[7 min read]
A certificate of origin (C/O) in Vietnam is an important document that allows exporters to enjoy certain tax incentives and/or other preferential treatment. This document is needed for the increasing wave of production lines transferring from China to Vietnam.
Take a look at the table below that illustrates the taxes imposed on commodities exported from Vietnam and China to the US market:
Data from different sources
To have a better understanding of C/O licensing in Vietnam and what is needed for the entire procedure, there are six points businesses should pay attention to, based on our experience.
1. Types of C/O in Vietnam
The table below shows a summary of C/O types in Vietnam:
Common C/O in Vietnam categorized by top importing countries are:
1. Form A
2. Form E (ATICA – China)
3. Form AK (ASEAN – Korea)
4. Form AI (ASEAN – India)
5. Form AANZ (ASEAN – Australia – New Zealand)
6. Form AJ (ASEAN – Japan)
7. Form EUR.1 (EVFTA)
2. Which type of C/O is used for exports to the US?
The US has remained the largest export market of Vietnam for many years. As Vietnam and this country have not entered any free trade agreement, our research shows the Form B: C/O that is used for all kinds of goods exported to other countries and issued under non-preferential rules of origin is suitable for exports to the US.
3. Who issues C/O in Vietnam?
4. What is a change of tariff classification (CTC)?
A change in tariff classification means that the tariff classification of the final product is different from the tariff classification of all non-originating materials used. The minimum requirement for a change is defined by the rule of origin and may take place at different levels: chapter (two-digit level), heading (four-digit level), or sub-heading (six-digit level). In other words:
– Change in chapter (CC) means that all non-originating materials are not classified in
the same chapter as the final product.
– Change in tariff heading (CTH) means that all non-originating materials are not
classified in the same heading as the final product.
– Change in tariff sub-heading (CTSH) means that all non-originating materials are not classified in the same sub-heading as the final product.
5. Procedure for the issuance of C/O
This procedure includes three steps:
Step 1: Registration of trader dossiers (required)
A trader dossier comprises:
– Registration of the specimen of the signature of the person authorized to sign the C/O application and the specimen of the trader’s seal.
– Certificate of business registration of the trader (a certified true copy).
– Certificate of tax identification number registration (a certified true copy).
– A list of production establishments of the trader (if any).
– Any changes in the trader dossier shall be promptly notified to the C/O issuer where this dossier has been registered. A trader dossier shall be updated once every two years.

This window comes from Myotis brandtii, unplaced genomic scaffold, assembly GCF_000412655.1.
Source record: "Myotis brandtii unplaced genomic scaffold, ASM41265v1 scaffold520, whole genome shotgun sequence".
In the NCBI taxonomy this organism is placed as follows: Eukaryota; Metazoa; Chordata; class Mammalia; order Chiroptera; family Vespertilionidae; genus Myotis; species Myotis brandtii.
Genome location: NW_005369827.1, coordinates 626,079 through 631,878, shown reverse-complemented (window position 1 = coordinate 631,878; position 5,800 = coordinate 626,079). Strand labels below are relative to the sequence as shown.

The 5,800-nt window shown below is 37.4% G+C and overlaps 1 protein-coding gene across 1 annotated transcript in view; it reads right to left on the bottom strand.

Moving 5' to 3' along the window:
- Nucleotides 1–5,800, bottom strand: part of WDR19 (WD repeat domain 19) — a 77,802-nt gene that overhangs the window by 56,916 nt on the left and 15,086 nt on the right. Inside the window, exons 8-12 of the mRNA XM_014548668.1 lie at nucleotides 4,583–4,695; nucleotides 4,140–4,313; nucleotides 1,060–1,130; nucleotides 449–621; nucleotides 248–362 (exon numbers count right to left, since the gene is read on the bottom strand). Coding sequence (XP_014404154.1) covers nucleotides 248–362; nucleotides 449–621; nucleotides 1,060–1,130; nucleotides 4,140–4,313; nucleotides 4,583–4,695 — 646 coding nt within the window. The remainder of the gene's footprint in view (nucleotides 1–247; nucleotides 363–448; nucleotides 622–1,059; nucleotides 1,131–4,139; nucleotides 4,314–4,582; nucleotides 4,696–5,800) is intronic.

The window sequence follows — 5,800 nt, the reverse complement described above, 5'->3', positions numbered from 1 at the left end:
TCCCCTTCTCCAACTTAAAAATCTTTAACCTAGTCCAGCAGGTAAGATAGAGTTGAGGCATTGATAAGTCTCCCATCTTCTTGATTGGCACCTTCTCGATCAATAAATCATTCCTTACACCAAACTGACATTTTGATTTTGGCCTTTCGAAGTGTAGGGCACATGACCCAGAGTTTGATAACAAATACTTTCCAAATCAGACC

– C/O applicants are considered for C/O issuance only at the places where they have registered their trader dossiers and after they have completed trader dossier registration procedures.
Step 2: Record officers receive and examine these dossiers.
Step 3: C/O is granted.
6. C/O application dossiers
A C/O application dossier is comprised of:
– The C/O application form that has been fully and duly filled in (one original form and three copies).
– The export customs declaration for which customs procedures have been completed (a copy signed by a competent officer and stamped
“certified true copy”).
• This declaration is not required for exports that are not subject to customs declaration under la.
• In case of a plausible reason, the C/O applicant may submit these documents later than 30 days from the date of C/O issuance.
– Some other necessary documents that the C/O-issuing authority deems necessary include the customs declaration of imported materials and auxiliary materials, export permit, sale contract, VAT invoice on the purchase and sale of domestic materials and auxiliary materials, sea waybill, air waybill and other documents proving the origin of exports.
7. C/O issuance time
– A C/O shall be issued within three working days after the C/O applicant files a complete and valid dossier.
– In case of need, the C/O issuer may conduct verification at production establishments if they deem the dossier examination provides insufficient grounds for C/O issuance or when they detect signs of violation of the law. Verification results must be recorded in minutes and jointly signed by the verifiers, C/O applicants and/or exporters. In case the applicants or exporters refuse to sign these minutes, the verifiers shall write the reasons for such refusal in the minutes and sign them for certification. The time limit for issuing or refusing to issue a C/O, in this case, shall not exceed five working days after the applicant files a complete dossier.
– It is worth noting that in no event shall the verification impede the delivery or payment by exporters unless it is due to the fault of the exporters.